23 Years Strong, U.Va.’s SRIP Helps Undergrad Biomedical Students Focus on Future

This weekend, 30 students who called the Bice House their home this summer packed their suitcases, loaded their cars and prepared to head home. Selected from a pool of 715 applicants from across the country, they had just wrapped up their work at the University of Virginia School of Medicine’s Summer Research Internship Program. Abbreviated “SRIP,” the program has been recognized by the National Institutes of Health as one of the best undergraduate biomedical research programs in the country – and for many, it’s a defining point in determining their career in the sciences.  

Back when the program started in 1992, program director Joel Hockensmith and coordinator Jeff Baker had just enough funding to offer four students an internship with a medical school faculty member. Now, due to the program’s huge success, they’re able to accept more than two dozen students into labs at U.Va. to conduct supervised research based on their interests.

The program has three components: the faculty mentorship, a series of workshops based in different facets of biomedical research and a lecture series in which students hear from internationally recognized scientists. They learn from professionals in cardiology, genome mapping, neuroscience and more, receive free GRE tutoring and hear from graduate students who walked in their shoes only a couple years earlier.

“We’re trying to help students see diverse perspectives,” said Hockensmith, an associate professor of biochemistry and molecular genetics. “All the students are smart, but they don’t all have the same passions, so we read the apps to figure out who has passion. Some of them don’t know for sure what they want to do, but if we can get them here and inflame their passion, it’s fantastic.”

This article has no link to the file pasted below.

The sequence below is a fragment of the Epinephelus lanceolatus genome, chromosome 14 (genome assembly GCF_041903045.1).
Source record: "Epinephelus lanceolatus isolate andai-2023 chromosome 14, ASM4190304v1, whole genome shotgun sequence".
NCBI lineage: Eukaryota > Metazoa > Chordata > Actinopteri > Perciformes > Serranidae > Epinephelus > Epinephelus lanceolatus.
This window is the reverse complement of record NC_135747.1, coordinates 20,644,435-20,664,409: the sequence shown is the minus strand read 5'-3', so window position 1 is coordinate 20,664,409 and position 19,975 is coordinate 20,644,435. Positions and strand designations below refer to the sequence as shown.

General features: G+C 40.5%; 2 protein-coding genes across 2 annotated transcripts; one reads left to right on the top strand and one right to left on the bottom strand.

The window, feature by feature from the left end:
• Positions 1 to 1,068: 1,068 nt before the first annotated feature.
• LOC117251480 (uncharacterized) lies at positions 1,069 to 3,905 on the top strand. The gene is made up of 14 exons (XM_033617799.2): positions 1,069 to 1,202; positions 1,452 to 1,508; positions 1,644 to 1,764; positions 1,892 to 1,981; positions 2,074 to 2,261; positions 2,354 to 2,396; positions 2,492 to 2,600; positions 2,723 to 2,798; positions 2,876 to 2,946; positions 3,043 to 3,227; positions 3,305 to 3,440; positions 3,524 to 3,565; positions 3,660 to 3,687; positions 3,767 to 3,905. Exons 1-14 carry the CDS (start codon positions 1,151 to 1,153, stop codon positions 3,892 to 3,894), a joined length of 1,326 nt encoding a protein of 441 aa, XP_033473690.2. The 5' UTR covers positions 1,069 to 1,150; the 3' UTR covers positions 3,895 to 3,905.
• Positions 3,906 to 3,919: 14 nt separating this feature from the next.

After more than two decades, 33 percent of SRIP graduates have gone on to seek their Ph.D., while 32 percent will pursue their M.D. The rest have used their medical knowledge in other fields like law or public service. In all, more than 80 percent go on to graduate study – weighty numbers compared to similar summer programs.

“Peer review says if you stack up the dozen universities that send applications to the National Institutes of Health to get their grants funded, U.Va.’s outcomes push them to the top,” Hockensmith said.

“SRIP provided me an opportunity to decide that a career in science was the right choice for me,” said Awndre Gamache, who was accepted into the program in 2010 from Washington State University and subsequently was accepted into U.Va.’s microbiology, immunology and cancer biology program to pursue his Ph.D. “"Even if I made an alternate career choice, I still would have considered the program a huge success because it offers an accurate representation of careers in science.”

The program targets, but is not limited to, racial and ethnic minority students in their junior and senior years. While many colleges have diversity programs, word quickly grew about the U.Va.’s program because of the relative success of its students. “I used to have to call up [historically black] colleges like Hampton [University] and pitch the program, but now it’s the other way around,” Hockensmith said.

For Crystal Richardson, a former SRIP intern now pursuing her Ph.D. in the U.Va. Medical School’s cell biology department, the program exposed her to what graduate research was all about.

“Since I went to a small liberal arts college, it was very exciting to have the new experience of working in a much larger research university,” she said. “There were no graduate programs at my undergrad, so SRIP allowed me to meet and work with graduate students. This helped me to understand what graduate students do when working toward a PhD, which is hypothesis-driven research.”  

Fifty-one alumni have a Ph.D., and 10 are currently professors. More than 200 have published professional papers, some stemming directly from their SRIP research, yielding a total of more than 750 peer-reviewed publications.

“What we find is if students make a good decision and bring passion, they’re much more productive in their research and in their careers,” Hockensmith said. “That is very important to us – we have a vested interest in making sure our students succeed, so we work very hard to give them the tools.”

Media Contact

Rebecca P. Arrington

Assistant Director of Media Relations Office of University Communications